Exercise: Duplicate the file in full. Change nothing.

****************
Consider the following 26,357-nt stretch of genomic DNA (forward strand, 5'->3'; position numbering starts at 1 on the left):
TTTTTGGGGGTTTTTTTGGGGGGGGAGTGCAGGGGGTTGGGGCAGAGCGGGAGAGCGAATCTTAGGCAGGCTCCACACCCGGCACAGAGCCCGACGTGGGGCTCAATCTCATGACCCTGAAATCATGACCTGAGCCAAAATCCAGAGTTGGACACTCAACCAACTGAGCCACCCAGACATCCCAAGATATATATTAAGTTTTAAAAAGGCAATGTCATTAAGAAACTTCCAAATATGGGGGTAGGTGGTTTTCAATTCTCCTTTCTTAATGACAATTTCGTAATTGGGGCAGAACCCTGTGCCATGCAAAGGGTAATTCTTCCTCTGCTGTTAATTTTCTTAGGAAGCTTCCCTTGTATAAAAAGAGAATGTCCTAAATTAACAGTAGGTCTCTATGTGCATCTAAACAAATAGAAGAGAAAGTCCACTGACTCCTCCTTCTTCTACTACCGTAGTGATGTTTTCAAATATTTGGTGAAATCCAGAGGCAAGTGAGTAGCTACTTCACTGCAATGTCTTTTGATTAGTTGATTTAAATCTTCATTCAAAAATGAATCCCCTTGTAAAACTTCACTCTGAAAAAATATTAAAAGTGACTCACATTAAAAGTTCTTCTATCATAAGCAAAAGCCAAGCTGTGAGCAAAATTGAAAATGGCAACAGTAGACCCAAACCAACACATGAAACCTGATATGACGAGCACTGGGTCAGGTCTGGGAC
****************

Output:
Consider the following 26,357-nt stretch of genomic DNA (forward strand, 5'->3'; position numbering starts at 1 on the left):
TTTTTGGGGGTTTTTTTGGGGGGGGAGTGCAGGGGGTTGGGGCAGAGCGGGAGAGCGAATCTTAGGCAGGCTCCACACCCGGCACAGAGCCCGACGTGGGGCTCAATCTCATGACCCTGAAATCATGACCTGAGCCAAAATCCAGAGTTGGACACTCAACCAACTGAGCCACCCAGACATCCCAAGATATATATTAAGTTTTAAAAAGGCAATGTCATTAAGAAACTTCCAAATATGGGGGTAGGTGGTTTTCAATTCTCCTTTCTTAATGACAATTTCGTAATTGGGGCAGAACCCTGTGCCATGCAAAGGGTAATTCTTCCTCTGCTGTTAATTTTCTTAGGAAGCTTCCCTTGTATAAAAAGAGAATGTCCTAAATTAACAGTAGGTCTCTATGTGCATCTAAACAAATAGAAGAGAAAGTCCACTGACTCCTCCTTCTTCTACTACCGTAGTGATGTTTTCAAATATTTGGTGAAATCCAGAGGCAAGTGAGTAGCTACTTCACTGCAATGTCTTTTGATTAGTTGATTTAAATCTTCATTCAAAAATGAATCCCCTTGTAAAACTTCACTCTGAAAAAATATTAAAAGTGACTCACATTAAAAGTTCTTCTATCATAAGCAAAAGCCAAGCTGTGAGCAAAATTGAAAATGGCAACAGTAGACCCAAACCAACACATGAAACCTGATATGACGAGCACTGGGTCAGGTCTGGGAC